Protecting Biodiversity in Tunisia’s Gulf of Gabes Region
Adopting a pragmatic and integrated approach for safeguarding natural resources
April 15, 2014
The Gulf of Gabes—a Mediterranean zone with important biological resources and rich coastal, marine and freshwater ecosystems—is particularly exposed to anthropogenic factor (including overfishing and seabed trawling and wastewater pollution from urban and industrial sources) altering its natural features. Since the beginning of the 2000s, the Tunisian Government, fully aware of the potential and the challenges of this zone, had stressed the importance of adopting a pragmatic and integrated approach to safeguard natural resources, including land and water conservation, mitigating ongoing or potential threats to biodiversity, and addressing social and environmental concerns, while contributing to better harmonizing planning with other investment programs and projects.
The project intended to contribute to safeguarding natural resources including land and water conservation and to increasing the benefits of other large public sector investment programs in urban wastewater treatment, industrial pollution control, improved urban management, tourism development, and fisheries. The project was also clearly addressing the requirements of the two key pillars of the GEF: (a) biodiversity conservation in protected areas; and (b) biodiversity mainstreaming in production through integrated approaches to development.
The overarching objective of the project was to develop a long-term strategy for an integrated approach to biodiversity protections that addresses scientific, social and economic issues. An important and comprehensive baseline inventory and mapping of most of the Posidonia seagrass areas and marine plant cover in the Gulf of Gabes was prepared. In addition, management plans were prepared for the Gulf of Boughrara, the Kneiss Island, the Lagoon (Bahiret) El Bibane and the Kerkennah Islands, as well as a management plan for the Gabes Oasis. Finally, a GIS and Information Exchange Center was established. The Government noted that “the project supported the elaboration of important plans and strategies for an integrated management of the biodiversity of the Golf of Gabes ecosystem and of selected pilot sites with significant natural potential”. The sustained nature of the intervention was underlined by noting that “these plans should be implemented in a short, medium and long term”.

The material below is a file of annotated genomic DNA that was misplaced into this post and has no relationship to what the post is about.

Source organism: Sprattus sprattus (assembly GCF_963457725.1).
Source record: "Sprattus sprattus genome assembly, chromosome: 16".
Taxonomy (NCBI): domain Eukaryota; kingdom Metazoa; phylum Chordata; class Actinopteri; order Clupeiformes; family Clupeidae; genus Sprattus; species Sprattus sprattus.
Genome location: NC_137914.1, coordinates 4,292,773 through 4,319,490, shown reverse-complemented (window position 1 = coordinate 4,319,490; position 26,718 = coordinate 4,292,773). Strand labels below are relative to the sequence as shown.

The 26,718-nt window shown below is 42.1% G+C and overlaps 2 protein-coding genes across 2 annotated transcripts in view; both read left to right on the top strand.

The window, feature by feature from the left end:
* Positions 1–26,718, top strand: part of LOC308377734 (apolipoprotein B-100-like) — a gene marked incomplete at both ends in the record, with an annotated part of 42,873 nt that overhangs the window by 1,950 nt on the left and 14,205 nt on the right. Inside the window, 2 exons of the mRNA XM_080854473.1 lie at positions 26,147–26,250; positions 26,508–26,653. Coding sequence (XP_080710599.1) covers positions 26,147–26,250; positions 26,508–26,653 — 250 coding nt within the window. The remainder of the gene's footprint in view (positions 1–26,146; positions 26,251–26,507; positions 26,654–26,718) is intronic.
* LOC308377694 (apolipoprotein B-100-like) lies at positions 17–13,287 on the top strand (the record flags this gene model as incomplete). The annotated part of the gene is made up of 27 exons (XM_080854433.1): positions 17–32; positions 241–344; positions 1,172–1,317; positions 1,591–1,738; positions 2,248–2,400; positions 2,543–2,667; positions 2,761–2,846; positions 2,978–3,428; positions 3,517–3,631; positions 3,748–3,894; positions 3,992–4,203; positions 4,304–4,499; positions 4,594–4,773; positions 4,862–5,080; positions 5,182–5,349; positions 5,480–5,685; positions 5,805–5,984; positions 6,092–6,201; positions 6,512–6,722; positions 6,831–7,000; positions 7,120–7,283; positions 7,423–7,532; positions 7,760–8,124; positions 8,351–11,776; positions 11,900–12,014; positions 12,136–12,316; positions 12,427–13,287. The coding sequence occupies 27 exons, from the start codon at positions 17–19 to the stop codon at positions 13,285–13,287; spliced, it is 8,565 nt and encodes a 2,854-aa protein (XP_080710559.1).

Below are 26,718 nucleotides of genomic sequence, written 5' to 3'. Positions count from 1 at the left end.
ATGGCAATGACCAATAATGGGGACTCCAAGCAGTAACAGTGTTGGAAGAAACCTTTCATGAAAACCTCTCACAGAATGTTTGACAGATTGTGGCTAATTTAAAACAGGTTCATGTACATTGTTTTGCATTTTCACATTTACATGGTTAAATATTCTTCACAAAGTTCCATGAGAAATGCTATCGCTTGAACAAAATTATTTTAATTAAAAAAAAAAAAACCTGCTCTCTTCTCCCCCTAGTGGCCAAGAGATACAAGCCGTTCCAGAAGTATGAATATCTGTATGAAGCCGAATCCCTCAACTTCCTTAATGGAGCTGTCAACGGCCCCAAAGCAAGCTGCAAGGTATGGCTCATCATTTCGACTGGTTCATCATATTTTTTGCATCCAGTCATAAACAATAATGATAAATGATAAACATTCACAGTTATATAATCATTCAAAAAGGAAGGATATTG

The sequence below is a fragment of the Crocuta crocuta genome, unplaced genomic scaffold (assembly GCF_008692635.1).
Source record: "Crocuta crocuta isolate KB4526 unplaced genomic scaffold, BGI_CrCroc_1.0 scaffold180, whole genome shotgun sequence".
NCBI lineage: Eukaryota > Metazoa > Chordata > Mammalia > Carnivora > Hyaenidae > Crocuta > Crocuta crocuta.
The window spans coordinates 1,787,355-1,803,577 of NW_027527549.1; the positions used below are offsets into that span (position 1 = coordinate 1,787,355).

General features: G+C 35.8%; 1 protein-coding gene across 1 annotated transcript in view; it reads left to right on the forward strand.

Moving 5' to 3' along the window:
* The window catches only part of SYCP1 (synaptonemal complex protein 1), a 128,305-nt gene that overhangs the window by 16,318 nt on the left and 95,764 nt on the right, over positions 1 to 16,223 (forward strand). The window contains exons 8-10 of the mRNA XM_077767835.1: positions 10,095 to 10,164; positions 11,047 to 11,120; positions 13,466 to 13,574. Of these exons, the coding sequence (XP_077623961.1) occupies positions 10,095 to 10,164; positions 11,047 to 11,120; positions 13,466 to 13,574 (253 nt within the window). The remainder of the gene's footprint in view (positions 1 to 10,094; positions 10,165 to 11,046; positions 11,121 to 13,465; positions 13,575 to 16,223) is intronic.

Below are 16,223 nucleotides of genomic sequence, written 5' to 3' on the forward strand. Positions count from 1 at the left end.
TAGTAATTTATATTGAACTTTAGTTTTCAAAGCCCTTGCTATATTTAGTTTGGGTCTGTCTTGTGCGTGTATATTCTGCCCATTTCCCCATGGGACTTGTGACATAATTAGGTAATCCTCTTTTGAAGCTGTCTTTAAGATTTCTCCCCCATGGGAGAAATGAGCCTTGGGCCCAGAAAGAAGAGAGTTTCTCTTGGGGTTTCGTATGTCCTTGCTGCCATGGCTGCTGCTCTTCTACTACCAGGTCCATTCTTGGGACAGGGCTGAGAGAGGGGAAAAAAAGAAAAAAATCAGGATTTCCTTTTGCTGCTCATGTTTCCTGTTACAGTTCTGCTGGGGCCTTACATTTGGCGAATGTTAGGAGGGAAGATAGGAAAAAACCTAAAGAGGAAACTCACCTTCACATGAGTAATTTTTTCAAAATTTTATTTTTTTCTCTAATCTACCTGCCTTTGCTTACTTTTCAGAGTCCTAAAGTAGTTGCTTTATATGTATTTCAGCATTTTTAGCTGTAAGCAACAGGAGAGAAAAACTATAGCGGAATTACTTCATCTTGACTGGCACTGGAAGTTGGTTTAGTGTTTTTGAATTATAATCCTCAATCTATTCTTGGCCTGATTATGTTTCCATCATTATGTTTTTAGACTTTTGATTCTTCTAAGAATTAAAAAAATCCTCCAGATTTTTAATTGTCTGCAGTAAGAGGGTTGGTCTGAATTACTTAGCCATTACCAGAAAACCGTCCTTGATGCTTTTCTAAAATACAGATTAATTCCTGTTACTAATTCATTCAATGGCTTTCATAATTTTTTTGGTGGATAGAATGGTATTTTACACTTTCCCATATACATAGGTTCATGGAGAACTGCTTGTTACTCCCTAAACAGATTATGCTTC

Bank Group Contribution
The total cost of the project was estimated at US$9.81 million, of which US$6.31 was funded by a grant from the Global Environment Facility (GEF) and managed by the World Bank, with approximately US$3 million financed by the Government of Tunisia.
The project was a partnership between the Bank (IBRD) and Global Environment Facility, and key to rapidly launching activities to protect biodiversity that might not have been funded as a short-term budget priority, and support decentralized participatory management plans to protect biodiversity of global value that would not have been part of the Government priority activities.
Key project activities had been designed to continue after project completion, with replication in Tunisia and elsewhere in the Mediterranean region, including: (a) implementation of management plans at other pilot sites, (b) identification of other sea grass areas in the Gulf to be managed with the biodiversity principles and monitoring techniques piloted during the project; and (c) application of participatory approaches. The project lessons and achievements contributed to subsequent projects including the Second Natural Resources Management Project, as well as a number of water-related projects such as the Northern Tunis Wastewater Project and Second Water Sector Investment Project.
The project was designed to directly benefit communities that exploit coastal marine resources at the various sites chosen, comprising first and foremost fishermen, farmers in the Gabes oasis, local NGOs active in the development and environmental protection sector, local professional organizations, local authorities, and the tourism and hotel sector (particularly in the Jerba-Zarzis area).
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